In one of my previous posts, I mentioned about my struggle on my first few days of fasting. And now that Ramadan is over, I am here to share my first fasting experience.
Yesterday, I’ve read an article called My Body Doesn’t Belong To You, where the author shared her story of being harassed on the road, probably because of her huge cup size. I suddenly remembered how I was teased back in 6th grade because of having very small boobs (something very opposite to the author’s issue). My male classmates would call me names like flat chested or airplane runway. I was so annoyed with them at that time and frustrated with my body specially my boobs for not growing up to the standard size. All my classmates were already wearing bras but I’m still using a ladies’ sando.
Later in life I realized how having small boobs is actually an advantage. Nothing jumps up and down when I run fast, people look into my eyes and not on my boobs when I talk, it’s easy to fit in clothes, I don’t attract any unwanted attention, I don’t get catcalled, I don’t get harassed. But that’s until I started being chased.
My first experience of this Catch Me If You Can game is when I was in Dubai, trying to cross a road. As there was no pedestrian lane, I was waiting for the cars to stop or disappear before I can cross the road. A car stopped in front of me. I thought he stopped because he was waiting for someone so I took several steps towards the rear of the car. He reversed until his front door is in front of me. His window was rolled down. He smiled and he motioned his head in a way that he’s calling me to get into his car. I ran and crossed the road regardless of how many cars were coming my way. I saw him sped up and took the u-turn to chase me. I ran and luckily found a small shop. I went inside. He parked his car outside the shop. I was walking around and around that small shop with only 2 back-to-back shelves trying to buy time. I felt like I was playing hide and seek but on this game, I don’t want to be found. After 15minutes his car was gone. I felt relieved. I waited for 10 more minutes before leaving the shop. As I stepped out of the shop, I saw his car about 10meters away from me. He found another girl to chase.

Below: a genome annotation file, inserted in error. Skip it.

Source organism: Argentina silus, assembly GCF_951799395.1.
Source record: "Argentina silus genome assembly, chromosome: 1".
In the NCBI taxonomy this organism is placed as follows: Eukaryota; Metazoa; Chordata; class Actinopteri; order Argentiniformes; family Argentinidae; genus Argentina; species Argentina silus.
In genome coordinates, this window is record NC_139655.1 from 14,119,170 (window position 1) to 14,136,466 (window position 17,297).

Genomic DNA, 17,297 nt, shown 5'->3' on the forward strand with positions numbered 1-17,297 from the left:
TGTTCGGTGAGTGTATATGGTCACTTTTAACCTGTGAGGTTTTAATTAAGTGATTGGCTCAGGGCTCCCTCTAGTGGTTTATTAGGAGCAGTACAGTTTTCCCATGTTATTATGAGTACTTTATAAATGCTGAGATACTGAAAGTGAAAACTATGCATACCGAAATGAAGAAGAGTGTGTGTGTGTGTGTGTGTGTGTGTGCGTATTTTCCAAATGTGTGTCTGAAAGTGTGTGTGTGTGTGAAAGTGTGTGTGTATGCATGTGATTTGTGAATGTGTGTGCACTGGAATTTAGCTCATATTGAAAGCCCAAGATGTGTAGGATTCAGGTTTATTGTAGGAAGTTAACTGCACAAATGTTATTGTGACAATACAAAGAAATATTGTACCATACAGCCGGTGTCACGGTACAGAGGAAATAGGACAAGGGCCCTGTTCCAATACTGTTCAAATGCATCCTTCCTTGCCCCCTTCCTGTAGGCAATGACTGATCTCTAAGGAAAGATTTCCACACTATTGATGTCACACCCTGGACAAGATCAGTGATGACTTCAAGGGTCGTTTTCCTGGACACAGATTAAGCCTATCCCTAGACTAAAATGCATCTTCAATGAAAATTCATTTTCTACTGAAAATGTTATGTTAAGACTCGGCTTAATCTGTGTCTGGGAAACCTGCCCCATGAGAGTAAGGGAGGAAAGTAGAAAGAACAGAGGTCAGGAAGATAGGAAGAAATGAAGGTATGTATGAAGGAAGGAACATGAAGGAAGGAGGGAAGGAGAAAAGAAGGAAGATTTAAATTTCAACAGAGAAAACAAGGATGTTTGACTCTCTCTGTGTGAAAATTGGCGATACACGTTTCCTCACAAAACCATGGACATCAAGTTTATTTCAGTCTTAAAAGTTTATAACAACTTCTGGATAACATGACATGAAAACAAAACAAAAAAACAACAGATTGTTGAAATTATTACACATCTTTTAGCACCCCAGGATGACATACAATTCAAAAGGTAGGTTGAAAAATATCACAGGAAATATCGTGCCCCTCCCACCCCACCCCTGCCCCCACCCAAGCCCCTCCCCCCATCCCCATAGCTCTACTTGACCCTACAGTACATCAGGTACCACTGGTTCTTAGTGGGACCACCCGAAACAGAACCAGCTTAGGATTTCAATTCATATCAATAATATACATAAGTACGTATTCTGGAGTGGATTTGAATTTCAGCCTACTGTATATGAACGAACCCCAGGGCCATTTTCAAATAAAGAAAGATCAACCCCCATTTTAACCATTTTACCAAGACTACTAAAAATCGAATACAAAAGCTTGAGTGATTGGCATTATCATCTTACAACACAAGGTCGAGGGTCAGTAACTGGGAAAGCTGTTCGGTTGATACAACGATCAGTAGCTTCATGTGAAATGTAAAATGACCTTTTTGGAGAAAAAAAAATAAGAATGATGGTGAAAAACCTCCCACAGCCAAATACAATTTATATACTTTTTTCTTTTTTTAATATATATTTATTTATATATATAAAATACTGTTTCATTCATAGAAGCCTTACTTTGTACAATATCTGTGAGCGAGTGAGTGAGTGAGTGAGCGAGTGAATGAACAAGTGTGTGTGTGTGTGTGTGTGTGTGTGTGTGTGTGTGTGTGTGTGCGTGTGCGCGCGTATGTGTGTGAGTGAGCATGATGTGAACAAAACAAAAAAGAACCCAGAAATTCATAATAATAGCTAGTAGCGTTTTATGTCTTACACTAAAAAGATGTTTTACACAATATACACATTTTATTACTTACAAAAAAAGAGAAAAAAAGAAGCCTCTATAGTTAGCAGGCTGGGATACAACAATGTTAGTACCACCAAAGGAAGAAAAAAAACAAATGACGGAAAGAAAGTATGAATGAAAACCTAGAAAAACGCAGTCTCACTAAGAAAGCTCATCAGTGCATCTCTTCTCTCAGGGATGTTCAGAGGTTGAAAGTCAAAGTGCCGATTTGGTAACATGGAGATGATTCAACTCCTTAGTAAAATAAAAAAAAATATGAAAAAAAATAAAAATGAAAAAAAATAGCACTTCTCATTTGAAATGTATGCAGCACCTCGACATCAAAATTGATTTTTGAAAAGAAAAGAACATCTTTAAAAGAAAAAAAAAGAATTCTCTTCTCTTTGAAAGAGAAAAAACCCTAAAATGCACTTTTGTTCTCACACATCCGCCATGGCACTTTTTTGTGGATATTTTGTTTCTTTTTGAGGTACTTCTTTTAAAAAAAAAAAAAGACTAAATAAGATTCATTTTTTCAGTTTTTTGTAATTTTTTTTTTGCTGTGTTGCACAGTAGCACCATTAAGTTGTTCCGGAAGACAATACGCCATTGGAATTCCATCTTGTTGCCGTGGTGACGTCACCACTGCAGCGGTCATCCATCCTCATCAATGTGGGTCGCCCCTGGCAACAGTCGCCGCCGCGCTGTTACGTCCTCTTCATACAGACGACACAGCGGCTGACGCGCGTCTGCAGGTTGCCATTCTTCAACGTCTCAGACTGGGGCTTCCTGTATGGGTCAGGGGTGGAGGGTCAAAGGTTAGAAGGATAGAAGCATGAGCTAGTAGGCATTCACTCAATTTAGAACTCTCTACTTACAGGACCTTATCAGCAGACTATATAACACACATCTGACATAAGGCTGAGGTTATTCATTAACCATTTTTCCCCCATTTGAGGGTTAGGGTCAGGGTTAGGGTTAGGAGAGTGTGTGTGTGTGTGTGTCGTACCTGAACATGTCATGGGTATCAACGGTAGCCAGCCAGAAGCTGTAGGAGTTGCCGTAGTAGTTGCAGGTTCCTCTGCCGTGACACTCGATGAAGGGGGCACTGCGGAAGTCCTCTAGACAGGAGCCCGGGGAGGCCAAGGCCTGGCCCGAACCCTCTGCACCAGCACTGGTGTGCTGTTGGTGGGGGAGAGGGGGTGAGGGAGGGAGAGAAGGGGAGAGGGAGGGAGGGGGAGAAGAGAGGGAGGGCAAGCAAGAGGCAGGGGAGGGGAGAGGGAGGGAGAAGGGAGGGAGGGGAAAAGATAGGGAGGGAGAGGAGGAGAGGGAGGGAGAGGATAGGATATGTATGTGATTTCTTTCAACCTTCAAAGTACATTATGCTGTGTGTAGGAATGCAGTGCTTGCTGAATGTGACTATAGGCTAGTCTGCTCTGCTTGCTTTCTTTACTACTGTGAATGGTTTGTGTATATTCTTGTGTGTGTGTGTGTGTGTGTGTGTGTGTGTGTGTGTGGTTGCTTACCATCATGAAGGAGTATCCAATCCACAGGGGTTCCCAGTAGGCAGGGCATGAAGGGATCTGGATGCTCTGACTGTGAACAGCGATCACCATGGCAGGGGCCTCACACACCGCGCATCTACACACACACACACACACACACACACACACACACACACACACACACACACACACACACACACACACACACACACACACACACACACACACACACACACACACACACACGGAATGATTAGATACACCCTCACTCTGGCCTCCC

Once I was walking home from the metro station. I passed by a police car parked in front of a tea shop, the police men were having tea. I feel safe whenever I see them; it means nothing can happen as people in Dubai are scared of the police. But then just a few meters away from the police car, as I was walking I saw a car parked maybe 2 meters away from me. An old local guy was sitting on the driver’s seat, smiling at me with his crooked teeth. I ignored him and pretended that I didn’t see him. I turned left. His car followed me. I walked in a slow pace, took my phone and pretended to call someone. Then he left.
I was waiting for my shuttle service right in front of my office building when an old sports car stopped in front of me. I saw an Arab guy (but not a local), looking at me, and said Car Lift. (In Dubai, car lifts are private cars turned into taxi where people take during rush hour when taxis aren’t available). I said no. He asked in broken English, Where you go? I didn’t say anything and just walked towards the rear end of his car. He left after a few minutes. This scene happened in three consecutive days.
Once I was walking home, I heard someone shouting, Excuse me! Excuse me! I stopped as I thought it was a polite call, maybe I dropped something and someone wants to return it so I turned around. I saw an Indian guy, wearing an office attire, long sleeves and tie, running after me and when he stopped, he asked, Can I be your friend? I said but one word, No! I turned around, walked and took my phone. I glared back at him once more and checked if he was still following me but I was glad that he left.